Turkey's Sakatat rule and rule hard. That's really all you need to know. The trio won me over on the strength of a four song tour promo CD that destroyed your average band's most polished effort, and now I'm a slavering fan for life. For a band that writes some of the most amazing, concise grind perfection around, vocalist Semih O. will wax rhapsodic about the style at great length given half a chance. If you don't want to blow of holiday plans with your family and thrash in the basement with friends after this, you probably don't have a pulse.
"We barely had any access to decent metal where I grew up, so during my childhood I would listen to basically anything I could get my hands on, whether it be some local metal band or first two Carcass albums on a dubbed tape which is how I got to know grindcore," Semih said. "However, it would take me a while to actually appreciate it. I think I was in high school when I got this Napalm Death VHS from an older metalhead, and I remember watching it back to back, over and over again. Around the same period, I happened to receive tapes and records of bands like Agathocles, Grossmember, Rot and plenty of other obscure underground bands, and all of a sudden grindcore has become the thing. Until then I (and everyone around me) was mostly into death metal and other genres of metal (which I still am) but all those bands introduced me to the other side of the fence which, in a way, was rather punk than metal. So, it is safe to say it was actually grindcore that made me aware of the fact that there is also a huge punk/hardcore scene out there to dive into, but that is another story. I don't remember actually thinking about it back then, but I guess grindcore has had everything I liked about metal (extremity, brutality) minus pretty much everything it lacked of (political awareness,some kind of sloppiness that I actually enjoyed, the DIY attitude etc...).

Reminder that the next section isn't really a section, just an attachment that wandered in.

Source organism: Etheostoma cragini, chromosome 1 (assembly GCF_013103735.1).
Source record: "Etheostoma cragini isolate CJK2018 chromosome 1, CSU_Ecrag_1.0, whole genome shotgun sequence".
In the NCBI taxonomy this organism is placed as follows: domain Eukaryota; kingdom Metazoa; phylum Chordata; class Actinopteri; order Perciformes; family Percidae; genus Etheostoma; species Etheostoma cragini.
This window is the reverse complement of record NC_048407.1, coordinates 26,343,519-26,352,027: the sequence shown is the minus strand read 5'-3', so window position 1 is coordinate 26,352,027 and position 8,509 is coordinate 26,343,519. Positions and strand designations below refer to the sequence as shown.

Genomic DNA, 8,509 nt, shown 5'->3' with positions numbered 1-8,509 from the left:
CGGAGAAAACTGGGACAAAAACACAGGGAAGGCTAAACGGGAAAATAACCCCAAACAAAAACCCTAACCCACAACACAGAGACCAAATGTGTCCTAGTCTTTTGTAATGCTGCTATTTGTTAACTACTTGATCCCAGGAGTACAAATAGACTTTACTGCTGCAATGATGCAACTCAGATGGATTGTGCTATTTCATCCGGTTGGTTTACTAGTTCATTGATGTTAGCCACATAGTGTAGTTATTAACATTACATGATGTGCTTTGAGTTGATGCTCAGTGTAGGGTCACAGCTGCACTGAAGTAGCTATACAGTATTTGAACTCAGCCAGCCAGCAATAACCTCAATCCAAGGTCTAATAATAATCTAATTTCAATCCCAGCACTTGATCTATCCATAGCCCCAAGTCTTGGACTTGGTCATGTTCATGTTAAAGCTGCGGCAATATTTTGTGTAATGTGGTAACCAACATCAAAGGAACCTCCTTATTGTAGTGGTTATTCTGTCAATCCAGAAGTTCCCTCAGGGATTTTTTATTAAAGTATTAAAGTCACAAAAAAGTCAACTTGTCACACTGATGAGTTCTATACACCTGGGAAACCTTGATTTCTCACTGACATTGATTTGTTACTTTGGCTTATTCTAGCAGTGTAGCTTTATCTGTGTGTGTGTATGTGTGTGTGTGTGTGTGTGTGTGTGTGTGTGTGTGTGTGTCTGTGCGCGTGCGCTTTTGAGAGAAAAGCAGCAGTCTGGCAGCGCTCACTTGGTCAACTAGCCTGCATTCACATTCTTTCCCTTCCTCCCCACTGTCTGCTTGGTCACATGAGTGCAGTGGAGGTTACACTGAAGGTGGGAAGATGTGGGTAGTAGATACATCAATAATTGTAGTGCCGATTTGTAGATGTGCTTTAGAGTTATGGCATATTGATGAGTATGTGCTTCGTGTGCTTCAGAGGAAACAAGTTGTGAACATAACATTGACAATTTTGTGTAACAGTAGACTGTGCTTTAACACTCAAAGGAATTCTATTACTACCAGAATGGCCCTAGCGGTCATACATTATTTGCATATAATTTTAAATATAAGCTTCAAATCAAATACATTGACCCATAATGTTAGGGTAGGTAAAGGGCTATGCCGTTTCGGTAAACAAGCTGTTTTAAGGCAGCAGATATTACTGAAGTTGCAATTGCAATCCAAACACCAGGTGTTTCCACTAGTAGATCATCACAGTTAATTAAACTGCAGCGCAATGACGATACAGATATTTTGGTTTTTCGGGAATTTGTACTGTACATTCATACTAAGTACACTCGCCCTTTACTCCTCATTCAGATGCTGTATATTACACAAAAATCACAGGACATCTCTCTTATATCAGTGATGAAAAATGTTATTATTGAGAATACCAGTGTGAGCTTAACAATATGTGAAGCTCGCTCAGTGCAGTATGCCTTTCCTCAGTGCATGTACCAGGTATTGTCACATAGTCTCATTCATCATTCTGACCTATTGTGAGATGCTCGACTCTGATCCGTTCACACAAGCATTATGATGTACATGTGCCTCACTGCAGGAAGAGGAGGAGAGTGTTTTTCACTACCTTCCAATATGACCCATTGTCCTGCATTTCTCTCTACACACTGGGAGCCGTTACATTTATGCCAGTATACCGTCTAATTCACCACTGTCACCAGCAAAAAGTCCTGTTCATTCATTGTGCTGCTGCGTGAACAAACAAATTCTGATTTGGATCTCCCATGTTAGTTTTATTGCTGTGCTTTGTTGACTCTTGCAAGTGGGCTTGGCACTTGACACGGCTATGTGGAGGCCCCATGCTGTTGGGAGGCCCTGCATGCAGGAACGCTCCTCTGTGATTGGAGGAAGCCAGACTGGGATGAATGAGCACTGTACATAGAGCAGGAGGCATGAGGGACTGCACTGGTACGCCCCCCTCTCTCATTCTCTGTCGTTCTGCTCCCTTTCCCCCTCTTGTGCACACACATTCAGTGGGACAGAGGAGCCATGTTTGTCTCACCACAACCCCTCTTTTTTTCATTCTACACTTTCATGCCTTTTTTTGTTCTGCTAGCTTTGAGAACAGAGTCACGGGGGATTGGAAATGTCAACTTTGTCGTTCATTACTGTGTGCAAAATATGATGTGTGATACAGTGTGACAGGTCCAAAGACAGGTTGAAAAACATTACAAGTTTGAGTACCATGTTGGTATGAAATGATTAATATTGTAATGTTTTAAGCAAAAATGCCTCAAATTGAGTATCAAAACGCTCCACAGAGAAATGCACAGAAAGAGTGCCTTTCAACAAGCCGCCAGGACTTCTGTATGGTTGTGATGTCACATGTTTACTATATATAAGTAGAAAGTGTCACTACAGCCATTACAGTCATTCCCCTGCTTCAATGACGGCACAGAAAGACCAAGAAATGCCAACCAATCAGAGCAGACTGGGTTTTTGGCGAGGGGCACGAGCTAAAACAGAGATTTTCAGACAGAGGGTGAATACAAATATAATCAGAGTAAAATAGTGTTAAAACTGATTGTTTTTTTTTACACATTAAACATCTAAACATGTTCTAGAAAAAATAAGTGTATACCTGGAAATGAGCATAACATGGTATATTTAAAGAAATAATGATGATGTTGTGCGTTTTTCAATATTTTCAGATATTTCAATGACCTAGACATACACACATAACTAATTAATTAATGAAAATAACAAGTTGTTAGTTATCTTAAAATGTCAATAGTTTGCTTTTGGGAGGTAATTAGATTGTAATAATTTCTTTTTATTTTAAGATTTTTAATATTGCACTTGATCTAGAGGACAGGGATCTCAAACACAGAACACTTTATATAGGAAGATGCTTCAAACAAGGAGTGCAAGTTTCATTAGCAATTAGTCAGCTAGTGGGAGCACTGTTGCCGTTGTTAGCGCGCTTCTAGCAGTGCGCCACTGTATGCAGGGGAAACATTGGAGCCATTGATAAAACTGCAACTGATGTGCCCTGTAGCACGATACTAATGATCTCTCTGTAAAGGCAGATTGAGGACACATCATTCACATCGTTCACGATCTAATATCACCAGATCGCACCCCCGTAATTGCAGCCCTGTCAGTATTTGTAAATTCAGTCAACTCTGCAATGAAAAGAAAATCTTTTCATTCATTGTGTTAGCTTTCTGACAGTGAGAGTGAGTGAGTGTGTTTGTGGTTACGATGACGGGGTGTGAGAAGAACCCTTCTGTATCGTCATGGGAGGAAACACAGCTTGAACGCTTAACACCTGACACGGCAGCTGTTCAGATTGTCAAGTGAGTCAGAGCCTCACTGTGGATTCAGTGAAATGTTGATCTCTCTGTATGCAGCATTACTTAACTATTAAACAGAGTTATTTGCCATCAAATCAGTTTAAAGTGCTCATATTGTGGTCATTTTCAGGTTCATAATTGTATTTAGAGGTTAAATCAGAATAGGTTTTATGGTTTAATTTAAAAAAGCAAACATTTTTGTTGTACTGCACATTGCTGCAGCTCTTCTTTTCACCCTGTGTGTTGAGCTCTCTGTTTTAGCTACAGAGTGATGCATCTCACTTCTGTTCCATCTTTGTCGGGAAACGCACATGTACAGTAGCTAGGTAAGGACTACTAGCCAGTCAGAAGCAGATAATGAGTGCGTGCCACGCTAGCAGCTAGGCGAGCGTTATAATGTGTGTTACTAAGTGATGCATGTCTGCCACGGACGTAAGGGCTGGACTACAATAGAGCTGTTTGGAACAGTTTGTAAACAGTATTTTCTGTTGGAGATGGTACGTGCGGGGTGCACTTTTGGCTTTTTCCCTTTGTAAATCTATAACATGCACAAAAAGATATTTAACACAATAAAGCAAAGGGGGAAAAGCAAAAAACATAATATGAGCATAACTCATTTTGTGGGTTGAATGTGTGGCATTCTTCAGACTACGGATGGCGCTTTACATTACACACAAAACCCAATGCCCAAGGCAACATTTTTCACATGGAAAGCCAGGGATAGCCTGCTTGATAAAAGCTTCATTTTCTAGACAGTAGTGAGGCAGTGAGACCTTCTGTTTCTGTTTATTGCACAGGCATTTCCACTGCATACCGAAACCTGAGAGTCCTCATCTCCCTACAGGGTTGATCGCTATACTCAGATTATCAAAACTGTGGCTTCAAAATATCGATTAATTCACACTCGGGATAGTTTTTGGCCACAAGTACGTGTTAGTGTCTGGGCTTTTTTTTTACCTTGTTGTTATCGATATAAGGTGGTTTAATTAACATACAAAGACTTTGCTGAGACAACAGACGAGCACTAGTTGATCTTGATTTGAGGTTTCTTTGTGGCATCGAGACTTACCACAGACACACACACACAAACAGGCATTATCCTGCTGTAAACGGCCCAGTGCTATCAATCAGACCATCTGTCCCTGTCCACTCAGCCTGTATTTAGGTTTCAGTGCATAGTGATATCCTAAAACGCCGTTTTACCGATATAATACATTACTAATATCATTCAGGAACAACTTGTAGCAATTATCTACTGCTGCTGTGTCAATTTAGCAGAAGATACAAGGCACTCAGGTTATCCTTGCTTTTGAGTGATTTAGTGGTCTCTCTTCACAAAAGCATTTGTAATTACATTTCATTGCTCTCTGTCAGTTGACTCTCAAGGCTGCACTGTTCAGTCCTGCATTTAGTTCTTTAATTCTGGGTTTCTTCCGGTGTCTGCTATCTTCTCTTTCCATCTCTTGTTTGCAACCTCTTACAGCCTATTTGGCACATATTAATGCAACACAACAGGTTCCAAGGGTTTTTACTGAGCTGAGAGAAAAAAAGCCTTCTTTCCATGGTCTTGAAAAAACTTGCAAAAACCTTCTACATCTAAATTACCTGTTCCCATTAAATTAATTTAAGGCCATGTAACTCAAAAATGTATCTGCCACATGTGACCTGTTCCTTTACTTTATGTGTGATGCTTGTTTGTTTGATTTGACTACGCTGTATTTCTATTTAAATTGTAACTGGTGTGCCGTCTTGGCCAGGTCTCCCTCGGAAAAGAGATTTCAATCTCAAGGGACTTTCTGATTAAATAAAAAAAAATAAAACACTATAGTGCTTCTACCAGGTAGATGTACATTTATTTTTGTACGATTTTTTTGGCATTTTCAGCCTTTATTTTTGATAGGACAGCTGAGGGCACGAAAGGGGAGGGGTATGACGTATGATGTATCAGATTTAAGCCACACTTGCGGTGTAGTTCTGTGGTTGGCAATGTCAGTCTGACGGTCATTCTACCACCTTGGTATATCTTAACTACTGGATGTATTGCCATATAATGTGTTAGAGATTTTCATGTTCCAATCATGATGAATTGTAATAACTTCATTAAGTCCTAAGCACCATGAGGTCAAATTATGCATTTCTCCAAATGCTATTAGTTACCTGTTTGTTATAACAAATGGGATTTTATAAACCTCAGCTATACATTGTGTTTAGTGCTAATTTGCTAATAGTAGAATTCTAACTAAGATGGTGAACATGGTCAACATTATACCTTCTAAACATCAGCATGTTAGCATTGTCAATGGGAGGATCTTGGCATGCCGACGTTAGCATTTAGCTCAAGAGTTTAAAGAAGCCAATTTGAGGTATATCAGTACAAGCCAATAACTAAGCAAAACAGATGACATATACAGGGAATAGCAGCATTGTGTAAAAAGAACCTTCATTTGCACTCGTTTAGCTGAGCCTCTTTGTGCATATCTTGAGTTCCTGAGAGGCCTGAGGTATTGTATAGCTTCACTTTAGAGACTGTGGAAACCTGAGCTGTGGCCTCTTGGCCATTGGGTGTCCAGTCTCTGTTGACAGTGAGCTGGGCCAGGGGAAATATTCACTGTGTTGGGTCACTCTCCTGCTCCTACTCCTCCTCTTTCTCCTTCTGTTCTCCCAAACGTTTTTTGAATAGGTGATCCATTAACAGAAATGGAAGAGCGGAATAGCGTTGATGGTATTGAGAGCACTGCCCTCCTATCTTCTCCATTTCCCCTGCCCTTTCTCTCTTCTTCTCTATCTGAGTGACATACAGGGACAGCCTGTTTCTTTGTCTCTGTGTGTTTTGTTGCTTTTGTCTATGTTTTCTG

"Back then I'd been playing the drums for years already. However, all I have been doing since the 6th grade was to spend my weekends rehearsing with local metalheads of my age just for the sake of doing it. So, as soon as I graduated from high school, I spent the summer working and eventually bought a drum-kit and the first thing I did (even before tuning the drums, haha) was to convince my high school desk-mate Onur to record the four punky grindcore tunes I had came up with down in our basement of which two ended up being on our spontaneously formed band's demo that would be called K?sa ve Çi? (Short and Raw).
"Getting into and playing grindcore for me was a pretty spontaneous occasion, however what kept my interest fresh in this humanly non-normal and occasionally lo-fi and raw noise have been the feeling that made me wanna tear my clothes off and smash my head on the monitor, the politically-aware attitude that came up with the noise and the fact that I could even release my outrage against the social and political oppression of the daily life through the bullshit lyrics that we would bury within the short and fast tunes we came up with. Throughout years, all the people we've met during our tours in faraway countries, the bands I've got to see at DIY shows and listened to on the black wax also proved that this wasn't a fad but more of a life-style or at least what would eventually become a big part of my life. And I guess that explains why I [would] rather meet my bandmates to record a new 7" (and consume whole lot of tea before, during and afterwards) than spend the weekends with my parents in my hometown, went on tours in fuck-knows-where [rather] than go on a vacation or more recently, cancelled my trip to the seaside so as to save some cash for the new records that came out this year."